Molecular biology of the cell 05/2015; 26(13). DOI:10.1091/mbc.E15-01-0043 · 4.47 Impact Factor
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    • "Mutations in type XVII alpha 1 collagen (COL17A1), a hemidesmosomal plaque protein required for tight adherence of basal keratinocytes to the basal lamina, account for a subset of patients featuring elements typical of both EBS and EB junctional (Fontao et al., 2004; Pfendner et al., 2005 "
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    ABSTRACT: Epidermolysis bullosa simplex (EBS) is a rare genetic condition typified by superficial bullous lesions following incident frictional trauma to the skin. Most cases of EBS are due to dominantly acting mutations in keratin 14 (K14) or K5, the type I and II intermediate filament (IF) proteins that copolymerize to form a pancytoplasmic network of 10 nm filaments in basal keratinocytes of epidermis and related epithelia. Defects in K5-K14 filament network architecture cause basal keratinocytes to become fragile, and account for their rupture upon exposure to mechanical trauma. The discovery of the etiology and pathophysiology of EBS was intimately linked to the quest for an understanding of the properties and function of keratin filaments in skin epithelia. Since then, continued cross-fertilization between basic science efforts and clinical endeavors has highlighted several additional functional roles for keratin proteins in the skin, suggested new avenues for effective therapies for keratin-based diseases, and expanded our understanding of the remarkable properties of the skin as an organ system.
    Journal of Investigative Dermatology 03/2012; 132(3 Pt 2):763-75. DOI:10.1038/jid.2011.450 · 7.22 Impact Factor
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    • "Pathogenic mutations usually consist of nonsense mutations, out of frame insertions or deletions within exon 32 or 33 resulting in a premature termination codon of translation. Premature stop codons not located in the last exon are predicted to lead to down-regulation of the corresponding mRNA through nonsense mediated mRNA decay (Pfendner et al., 2005). However, to date there are no clear genotype/phenotype correlations, and the molecular mechanisms of these plectinopathies remain unclear. "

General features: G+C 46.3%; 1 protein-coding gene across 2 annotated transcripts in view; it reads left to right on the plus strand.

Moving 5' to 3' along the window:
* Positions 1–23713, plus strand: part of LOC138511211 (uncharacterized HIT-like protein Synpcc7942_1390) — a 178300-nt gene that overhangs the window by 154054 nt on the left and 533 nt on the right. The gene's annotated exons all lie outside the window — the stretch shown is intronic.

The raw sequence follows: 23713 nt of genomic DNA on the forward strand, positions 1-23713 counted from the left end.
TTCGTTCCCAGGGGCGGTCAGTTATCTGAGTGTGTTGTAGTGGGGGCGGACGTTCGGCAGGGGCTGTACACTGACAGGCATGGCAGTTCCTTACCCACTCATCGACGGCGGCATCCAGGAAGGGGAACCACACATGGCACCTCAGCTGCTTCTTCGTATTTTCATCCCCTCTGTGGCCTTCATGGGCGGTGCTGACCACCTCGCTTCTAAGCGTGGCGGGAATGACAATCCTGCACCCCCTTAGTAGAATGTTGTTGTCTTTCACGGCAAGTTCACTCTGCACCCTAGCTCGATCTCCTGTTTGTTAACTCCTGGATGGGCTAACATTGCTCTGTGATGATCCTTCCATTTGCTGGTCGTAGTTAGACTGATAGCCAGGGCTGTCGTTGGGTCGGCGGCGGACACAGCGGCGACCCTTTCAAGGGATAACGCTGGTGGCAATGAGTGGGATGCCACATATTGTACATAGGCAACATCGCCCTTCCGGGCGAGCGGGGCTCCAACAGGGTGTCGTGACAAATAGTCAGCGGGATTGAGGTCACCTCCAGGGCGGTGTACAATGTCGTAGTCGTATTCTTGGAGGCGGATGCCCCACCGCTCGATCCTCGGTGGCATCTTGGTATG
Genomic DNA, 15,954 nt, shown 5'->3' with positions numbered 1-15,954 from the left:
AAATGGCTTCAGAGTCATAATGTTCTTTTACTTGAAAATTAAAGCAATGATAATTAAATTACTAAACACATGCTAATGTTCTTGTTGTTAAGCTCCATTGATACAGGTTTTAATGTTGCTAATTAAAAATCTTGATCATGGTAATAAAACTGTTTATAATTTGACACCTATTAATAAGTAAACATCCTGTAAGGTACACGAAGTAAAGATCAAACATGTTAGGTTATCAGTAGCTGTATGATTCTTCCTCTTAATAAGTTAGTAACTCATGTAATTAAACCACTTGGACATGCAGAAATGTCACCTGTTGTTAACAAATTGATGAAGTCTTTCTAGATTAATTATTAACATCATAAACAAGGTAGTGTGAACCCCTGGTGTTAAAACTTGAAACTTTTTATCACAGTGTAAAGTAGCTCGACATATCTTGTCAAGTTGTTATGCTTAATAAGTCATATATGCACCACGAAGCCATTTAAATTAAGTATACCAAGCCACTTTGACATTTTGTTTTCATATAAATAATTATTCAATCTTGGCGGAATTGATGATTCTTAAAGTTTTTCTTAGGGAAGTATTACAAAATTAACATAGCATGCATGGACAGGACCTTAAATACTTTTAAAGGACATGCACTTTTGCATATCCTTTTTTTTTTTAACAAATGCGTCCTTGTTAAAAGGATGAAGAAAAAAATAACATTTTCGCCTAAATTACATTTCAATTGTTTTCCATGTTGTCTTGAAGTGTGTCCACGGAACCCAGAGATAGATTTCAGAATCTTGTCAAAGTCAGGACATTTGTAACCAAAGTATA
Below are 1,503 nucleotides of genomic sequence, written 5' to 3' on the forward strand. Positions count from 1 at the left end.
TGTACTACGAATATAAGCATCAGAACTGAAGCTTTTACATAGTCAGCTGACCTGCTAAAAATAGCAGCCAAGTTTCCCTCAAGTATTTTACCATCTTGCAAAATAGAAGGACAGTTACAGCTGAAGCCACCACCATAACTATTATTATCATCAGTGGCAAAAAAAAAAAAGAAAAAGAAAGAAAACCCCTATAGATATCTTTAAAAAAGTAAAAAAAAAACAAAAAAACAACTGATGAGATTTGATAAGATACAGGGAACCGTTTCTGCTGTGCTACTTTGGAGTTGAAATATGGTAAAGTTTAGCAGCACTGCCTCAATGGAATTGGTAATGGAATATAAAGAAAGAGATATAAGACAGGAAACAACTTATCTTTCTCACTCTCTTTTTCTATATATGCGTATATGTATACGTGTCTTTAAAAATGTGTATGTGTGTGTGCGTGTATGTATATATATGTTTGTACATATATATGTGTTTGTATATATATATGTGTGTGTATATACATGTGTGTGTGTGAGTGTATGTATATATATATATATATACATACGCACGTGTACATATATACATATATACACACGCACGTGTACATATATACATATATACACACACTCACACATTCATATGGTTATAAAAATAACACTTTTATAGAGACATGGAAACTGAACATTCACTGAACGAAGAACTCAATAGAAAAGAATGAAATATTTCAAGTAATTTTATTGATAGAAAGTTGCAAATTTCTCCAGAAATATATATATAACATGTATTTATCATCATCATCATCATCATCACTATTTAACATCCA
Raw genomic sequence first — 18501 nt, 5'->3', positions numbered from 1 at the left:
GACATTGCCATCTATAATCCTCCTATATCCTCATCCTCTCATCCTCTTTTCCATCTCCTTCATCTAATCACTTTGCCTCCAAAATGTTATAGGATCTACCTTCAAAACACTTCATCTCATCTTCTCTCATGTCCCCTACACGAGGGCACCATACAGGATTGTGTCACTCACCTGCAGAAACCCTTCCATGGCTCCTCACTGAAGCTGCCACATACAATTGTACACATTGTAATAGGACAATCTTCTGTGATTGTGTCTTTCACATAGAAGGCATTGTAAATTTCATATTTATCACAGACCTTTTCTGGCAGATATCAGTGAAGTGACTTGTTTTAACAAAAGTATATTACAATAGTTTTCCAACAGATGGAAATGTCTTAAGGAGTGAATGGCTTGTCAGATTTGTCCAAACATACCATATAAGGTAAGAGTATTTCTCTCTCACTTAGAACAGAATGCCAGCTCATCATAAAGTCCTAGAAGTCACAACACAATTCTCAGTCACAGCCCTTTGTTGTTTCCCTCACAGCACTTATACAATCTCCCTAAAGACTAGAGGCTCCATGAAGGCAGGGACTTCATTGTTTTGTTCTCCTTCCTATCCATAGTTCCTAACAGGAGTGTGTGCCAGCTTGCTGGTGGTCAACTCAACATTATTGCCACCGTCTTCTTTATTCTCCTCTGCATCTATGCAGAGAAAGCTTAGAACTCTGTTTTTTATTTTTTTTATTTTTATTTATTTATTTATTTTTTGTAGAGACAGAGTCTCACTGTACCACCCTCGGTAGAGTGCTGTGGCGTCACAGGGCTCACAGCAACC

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    ABSTRACT: Plectin is a versatile cytolinker protein critically involved in the organization of the cytoskeletal filamentous system. The muscle-specific intermediate filament (IF) protein desmin, which progressively replaces vimentin during differentiation of myoblasts, is one of the important binding partners of plectin in mature muscle. Defects of either plectin or desmin cause muscular dystrophies. By cell transfection studies, yeast two-hybrid, overlay and pull-down assays for binding analysis, we have characterized the functionally important sequences for the interaction of plectin with desmin and vimentin. The association of plectin with both desmin and vimentin predominantly depended on its fifth plakin repeat domain and downstream linker region. Conversely, the interaction of desmin and vimentin with plectin required sequences contained within the segments 1A-2A of their central coiled-coil rod domain. This study furthers our knowledge of the interaction between plectin and IF proteins important for maintenance of cytoarchitecture in skeletal muscle. Moreover, binding of plectin to the conserved rod domain of IF proteins could well explain its broad interaction with most types of IFs.
    European journal of cell biology 02/2011; 90(5):390-400. DOI:10.1016/j.ejcb.2010.11.013 · 3.83 Impact Factor